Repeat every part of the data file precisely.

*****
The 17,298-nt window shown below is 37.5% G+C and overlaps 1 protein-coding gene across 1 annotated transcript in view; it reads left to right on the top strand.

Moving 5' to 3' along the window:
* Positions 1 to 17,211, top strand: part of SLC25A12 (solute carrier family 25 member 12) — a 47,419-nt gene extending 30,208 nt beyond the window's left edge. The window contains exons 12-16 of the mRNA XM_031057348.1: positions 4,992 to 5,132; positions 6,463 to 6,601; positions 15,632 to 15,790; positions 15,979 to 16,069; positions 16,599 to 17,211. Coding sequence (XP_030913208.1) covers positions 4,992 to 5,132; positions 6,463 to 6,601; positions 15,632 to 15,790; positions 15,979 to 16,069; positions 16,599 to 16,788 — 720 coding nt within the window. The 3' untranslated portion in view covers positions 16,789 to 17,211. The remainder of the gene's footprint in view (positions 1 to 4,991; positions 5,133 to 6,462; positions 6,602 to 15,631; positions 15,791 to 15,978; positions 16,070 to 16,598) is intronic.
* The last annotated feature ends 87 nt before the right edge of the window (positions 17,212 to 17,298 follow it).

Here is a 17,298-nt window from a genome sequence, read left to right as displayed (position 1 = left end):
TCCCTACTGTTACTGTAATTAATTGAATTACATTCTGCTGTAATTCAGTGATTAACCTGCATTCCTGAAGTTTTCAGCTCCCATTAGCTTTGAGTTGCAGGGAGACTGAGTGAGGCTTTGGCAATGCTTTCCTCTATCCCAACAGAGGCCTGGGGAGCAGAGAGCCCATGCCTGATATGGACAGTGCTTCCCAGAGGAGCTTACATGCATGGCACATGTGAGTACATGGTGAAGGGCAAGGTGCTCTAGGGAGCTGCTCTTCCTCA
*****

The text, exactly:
The 17,298-nt window shown below is 37.5% G+C and overlaps 1 protein-coding gene across 1 annotated transcript in view; it reads left to right on the top strand.

Moving 5' to 3' along the window:
* Positions 1 to 17,211, top strand: part of SLC25A12 (solute carrier family 25 member 12) — a 47,419-nt gene extending 30,208 nt beyond the window's left edge. The window contains exons 12-16 of the mRNA XM_031057348.1: positions 4,992 to 5,132; positions 6,463 to 6,601; positions 15,632 to 15,790; positions 15,979 to 16,069; positions 16,599 to 17,211. Coding sequence (XP_030913208.1) covers positions 4,992 to 5,132; positions 6,463 to 6,601; positions 15,632 to 15,790; positions 15,979 to 16,069; positions 16,599 to 16,788 — 720 coding nt within the window. The 3' untranslated portion in view covers positions 16,789 to 17,211. The remainder of the gene's footprint in view (positions 1 to 4,991; positions 5,133 to 6,462; positions 6,602 to 15,631; positions 15,791 to 15,978; positions 16,070 to 16,598) is intronic.
* The last annotated feature ends 87 nt before the right edge of the window (positions 17,212 to 17,298 follow it).

Here is a 17,298-nt window from a genome sequence, read left to right as displayed (position 1 = left end):
TCCCTACTGTTACTGTAATTAATTGAATTACATTCTGCTGTAATTCAGTGATTAACCTGCATTCCTGAAGTTTTCAGCTCCCATTAGCTTTGAGTTGCAGGGAGACTGAGTGAGGCTTTGGCAATGCTTTCCTCTATCCCAACAGAGGCCTGGGGAGCAGAGAGCCCATGCCTGATATGGACAGTGCTTCCCAGAGGAGCTTACATGCATGGCACATGTGAGTACATGGTGAAGGGCAAGGTGCTCTAGGGAGCTGCTCTTCCTCA